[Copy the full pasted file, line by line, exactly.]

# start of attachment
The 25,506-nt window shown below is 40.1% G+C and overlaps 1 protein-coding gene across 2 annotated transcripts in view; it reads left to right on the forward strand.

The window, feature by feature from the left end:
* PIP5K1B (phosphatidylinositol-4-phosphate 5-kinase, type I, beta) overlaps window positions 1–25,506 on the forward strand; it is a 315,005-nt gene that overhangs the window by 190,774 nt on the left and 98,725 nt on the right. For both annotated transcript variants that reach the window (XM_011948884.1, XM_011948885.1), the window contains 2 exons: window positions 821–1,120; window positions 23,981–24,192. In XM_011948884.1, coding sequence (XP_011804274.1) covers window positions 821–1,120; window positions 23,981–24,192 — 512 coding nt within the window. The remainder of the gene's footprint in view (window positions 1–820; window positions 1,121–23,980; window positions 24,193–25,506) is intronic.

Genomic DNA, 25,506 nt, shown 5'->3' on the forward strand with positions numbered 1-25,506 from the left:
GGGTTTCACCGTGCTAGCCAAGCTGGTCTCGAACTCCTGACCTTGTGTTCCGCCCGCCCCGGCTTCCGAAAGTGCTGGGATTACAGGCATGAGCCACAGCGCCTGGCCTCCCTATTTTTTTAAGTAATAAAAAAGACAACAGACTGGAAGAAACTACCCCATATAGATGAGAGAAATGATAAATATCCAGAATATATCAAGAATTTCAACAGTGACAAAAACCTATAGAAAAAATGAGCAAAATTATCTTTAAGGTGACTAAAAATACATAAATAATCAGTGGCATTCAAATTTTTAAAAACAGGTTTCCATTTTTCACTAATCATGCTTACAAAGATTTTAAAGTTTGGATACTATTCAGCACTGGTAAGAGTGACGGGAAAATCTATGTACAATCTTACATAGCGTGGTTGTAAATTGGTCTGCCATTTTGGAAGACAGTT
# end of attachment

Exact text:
The 25,506-nt window shown below is 40.1% G+C and overlaps 1 protein-coding gene across 2 annotated transcripts in view; it reads left to right on the forward strand.

The window, feature by feature from the left end:
* PIP5K1B (phosphatidylinositol-4-phosphate 5-kinase, type I, beta) overlaps window positions 1–25,506 on the forward strand; it is a 315,005-nt gene that overhangs the window by 190,774 nt on the left and 98,725 nt on the right. For both annotated transcript variants that reach the window (XM_011948884.1, XM_011948885.1), the window contains 2 exons: window positions 821–1,120; window positions 23,981–24,192. In XM_011948884.1, coding sequence (XP_011804274.1) covers window positions 821–1,120; window positions 23,981–24,192 — 512 coding nt within the window. The remainder of the gene's footprint in view (window positions 1–820; window positions 1,121–23,980; window positions 24,193–25,506) is intronic.

Genomic DNA, 25,506 nt, shown 5'->3' on the forward strand with positions numbered 1-25,506 from the left:
GGGTTTCACCGTGCTAGCCAAGCTGGTCTCGAACTCCTGACCTTGTGTTCCGCCCGCCCCGGCTTCCGAAAGTGCTGGGATTACAGGCATGAGCCACAGCGCCTGGCCTCCCTATTTTTTTAAGTAATAAAAAAGACAACAGACTGGAAGAAACTACCCCATATAGATGAGAGAAATGATAAATATCCAGAATATATCAAGAATTTCAACAGTGACAAAAACCTATAGAAAAAATGAGCAAAATTATCTTTAAGGTGACTAAAAATACATAAATAATCAGTGGCATTCAAATTTTTAAAAACAGGTTTCCATTTTTCACTAATCATGCTTACAAAGATTTTAAAGTTTGGATACTATTCAGCACTGGTAAGAGTGACGGGAAAATCTATGTACAATCTTACATAGCGTGGTTGTAAATTGGTCTGCCATTTTGGAAGACAGTT